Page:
October is defined in Webster’s Dictionary as “31 days of horror.” Don’t bother looking it up; it’s true. Most people take that to mean highlighting one horror movie a day, but here at FSR, we’ve taken that up a spooky notch or nine by celebrating each day with a top ten list. This article, about the best sophomore horror movies, is part of our ongoing series 31 Days of Horror Lists.
A first attempt at something is rarely easy. You’re inexperienced and generally have no idea what you’re doing, and the results can be messy as you stumble and fumble your way to completion. At the same time, the expectations are typically low. Simply finishing can be a triumph in many ways. But what happens if your first time goes really well? How do you follow that up?
For filmmakers that achieve success on their first go-around, whether modest or massive, few films can be more difficult than the one that comes next. A young filmmaker coming off a successful debut desperately wants to avoid the sophomore slump, and once you’ve proven yourself as skilled you’re saddled with expectations. No filmmaker ever wants to be viewed as a one-trick pony.
Today’s entry into our beloved 31 Days of Horror Lists series focuses on sophomore horror efforts by those directors that delivered good to great movies with their first two tries at feature horror. We’re focused on horror to horror, so directors that didn’t start in the genre or jumped around a lot before returning don’t count. Also directors and movies we don’t like don’t count either. It’s our list and our rules. If you don’t like it, you know where to find us (Anna Swanson, Brad Gullickson, Meg Shields, Jacob Trussell, Kieran Fisher, Rob Hunter, Valerie Ettenhofer, and myself). Boo Crew out.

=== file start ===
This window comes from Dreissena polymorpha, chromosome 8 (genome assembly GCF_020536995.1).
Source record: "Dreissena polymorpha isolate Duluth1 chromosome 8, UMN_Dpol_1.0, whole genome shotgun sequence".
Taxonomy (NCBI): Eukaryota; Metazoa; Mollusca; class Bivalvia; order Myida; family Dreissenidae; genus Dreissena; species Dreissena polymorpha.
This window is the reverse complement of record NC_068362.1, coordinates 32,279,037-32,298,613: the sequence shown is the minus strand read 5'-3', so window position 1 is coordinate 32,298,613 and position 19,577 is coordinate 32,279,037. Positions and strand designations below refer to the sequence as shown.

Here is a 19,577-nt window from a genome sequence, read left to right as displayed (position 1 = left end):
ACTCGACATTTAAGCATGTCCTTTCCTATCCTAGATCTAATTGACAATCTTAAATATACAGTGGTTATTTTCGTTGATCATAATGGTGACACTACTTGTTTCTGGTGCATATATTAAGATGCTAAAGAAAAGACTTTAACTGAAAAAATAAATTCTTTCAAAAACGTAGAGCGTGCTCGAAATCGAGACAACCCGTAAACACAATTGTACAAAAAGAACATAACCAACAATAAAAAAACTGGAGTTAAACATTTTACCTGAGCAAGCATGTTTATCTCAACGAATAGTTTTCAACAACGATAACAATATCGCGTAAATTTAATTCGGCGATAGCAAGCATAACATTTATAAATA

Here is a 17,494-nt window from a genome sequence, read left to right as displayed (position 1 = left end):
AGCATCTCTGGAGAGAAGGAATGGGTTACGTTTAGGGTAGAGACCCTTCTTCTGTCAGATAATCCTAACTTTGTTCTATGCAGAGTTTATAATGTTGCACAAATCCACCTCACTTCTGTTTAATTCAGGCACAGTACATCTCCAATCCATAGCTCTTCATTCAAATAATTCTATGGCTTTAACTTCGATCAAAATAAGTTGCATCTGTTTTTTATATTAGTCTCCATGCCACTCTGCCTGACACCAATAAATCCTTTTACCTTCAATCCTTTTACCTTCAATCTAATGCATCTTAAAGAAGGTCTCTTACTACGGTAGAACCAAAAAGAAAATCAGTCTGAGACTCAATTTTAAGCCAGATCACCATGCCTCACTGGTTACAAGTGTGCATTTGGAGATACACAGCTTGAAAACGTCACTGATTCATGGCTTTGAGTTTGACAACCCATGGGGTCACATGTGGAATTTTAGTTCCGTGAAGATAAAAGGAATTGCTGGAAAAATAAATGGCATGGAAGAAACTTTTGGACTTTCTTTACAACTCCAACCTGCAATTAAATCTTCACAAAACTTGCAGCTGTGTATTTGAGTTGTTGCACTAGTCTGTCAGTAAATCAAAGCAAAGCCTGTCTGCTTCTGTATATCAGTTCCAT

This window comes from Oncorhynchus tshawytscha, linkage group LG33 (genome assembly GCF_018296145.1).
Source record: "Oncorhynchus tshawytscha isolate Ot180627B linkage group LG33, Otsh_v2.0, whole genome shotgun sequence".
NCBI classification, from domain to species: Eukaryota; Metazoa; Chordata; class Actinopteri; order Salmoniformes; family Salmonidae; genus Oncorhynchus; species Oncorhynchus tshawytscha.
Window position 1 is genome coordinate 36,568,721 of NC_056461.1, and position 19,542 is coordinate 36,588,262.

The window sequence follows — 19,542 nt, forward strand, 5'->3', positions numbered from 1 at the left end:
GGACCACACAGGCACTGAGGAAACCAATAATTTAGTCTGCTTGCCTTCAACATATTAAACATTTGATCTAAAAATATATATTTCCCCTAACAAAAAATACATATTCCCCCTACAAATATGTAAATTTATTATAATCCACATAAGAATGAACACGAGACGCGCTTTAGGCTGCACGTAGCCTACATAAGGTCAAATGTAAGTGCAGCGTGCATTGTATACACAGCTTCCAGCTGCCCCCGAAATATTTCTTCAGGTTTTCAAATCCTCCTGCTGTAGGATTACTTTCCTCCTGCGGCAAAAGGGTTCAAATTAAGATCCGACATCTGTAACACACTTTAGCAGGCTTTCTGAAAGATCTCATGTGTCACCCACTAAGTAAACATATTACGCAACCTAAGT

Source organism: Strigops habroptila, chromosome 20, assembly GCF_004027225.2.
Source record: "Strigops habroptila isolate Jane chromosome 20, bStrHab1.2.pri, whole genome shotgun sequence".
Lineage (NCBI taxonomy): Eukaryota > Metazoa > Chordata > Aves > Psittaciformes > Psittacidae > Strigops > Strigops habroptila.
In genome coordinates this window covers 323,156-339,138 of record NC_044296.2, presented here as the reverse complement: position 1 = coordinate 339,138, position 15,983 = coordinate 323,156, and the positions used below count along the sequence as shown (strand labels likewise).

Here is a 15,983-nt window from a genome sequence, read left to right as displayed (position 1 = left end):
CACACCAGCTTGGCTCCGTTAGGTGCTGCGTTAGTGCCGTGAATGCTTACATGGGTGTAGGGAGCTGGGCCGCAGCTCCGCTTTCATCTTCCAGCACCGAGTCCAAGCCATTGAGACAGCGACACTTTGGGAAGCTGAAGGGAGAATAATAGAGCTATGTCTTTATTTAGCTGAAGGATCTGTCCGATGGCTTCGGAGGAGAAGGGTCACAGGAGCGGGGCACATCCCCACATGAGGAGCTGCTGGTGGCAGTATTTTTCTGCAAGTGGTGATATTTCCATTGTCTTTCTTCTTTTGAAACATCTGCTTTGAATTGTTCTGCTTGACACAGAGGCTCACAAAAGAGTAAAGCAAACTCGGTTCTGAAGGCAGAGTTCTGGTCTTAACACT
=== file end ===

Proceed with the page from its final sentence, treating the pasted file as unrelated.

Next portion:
10. The Devil’s Candy (2015)
The Loved Ones was always going to be a tough act to follow for Sean Byrne. Successfully combining teen and horror movie tropes to demented effect, the movie is a twisted masterpiece that ranks among the very best of the 21st century so far. Most directors would be happy with that achievement, but The Devil’s Candy proves that Byrne is no one-hit-wonder.
The Loved Ones is all about ferocious bloodletting, dark comedy, and tasty twists. The Devil’s Candy, meanwhile, is more concerned with pummeling the viewer with dread and atmosphere. Of course, it’s still a Byrne movie, which means it’s still pretty messed up at points. In the span of two movies, he has proven to be a complete horror maverick. Whether he’s unleashing the gore or trying to creep into your bones, Byrne’s movies are capable of disturbing the viewer in various ways. I hope he makes another one soon. (Kieran Fisher)
9. Child’s Play (1988)
Tom Holland made his directorial debut with 1985’s Fright Night. The result was just one of the most beloved cult classics of the 80s. No big deal. Holland spent the next two years directing an episode of Amazing Stories and helming the Whoopi Goldberg/Sam Elliott action/comedy, Fatal Beauty. In 1988, he finally returned with a sophomore horror feature, this time partnering with Don Mancini on Child’s Play.
Is Child’s Play a better movie than Fight Night? That’s up for debate and depends on who you ask. But it did help further cement Holland’s place in the genre. With Child’s Play, Holland helped usher in a new horror icon in Chucky and launch a franchise that is still thriving more than thirty years later. Hard to ask for more than that. (Chris Coffel)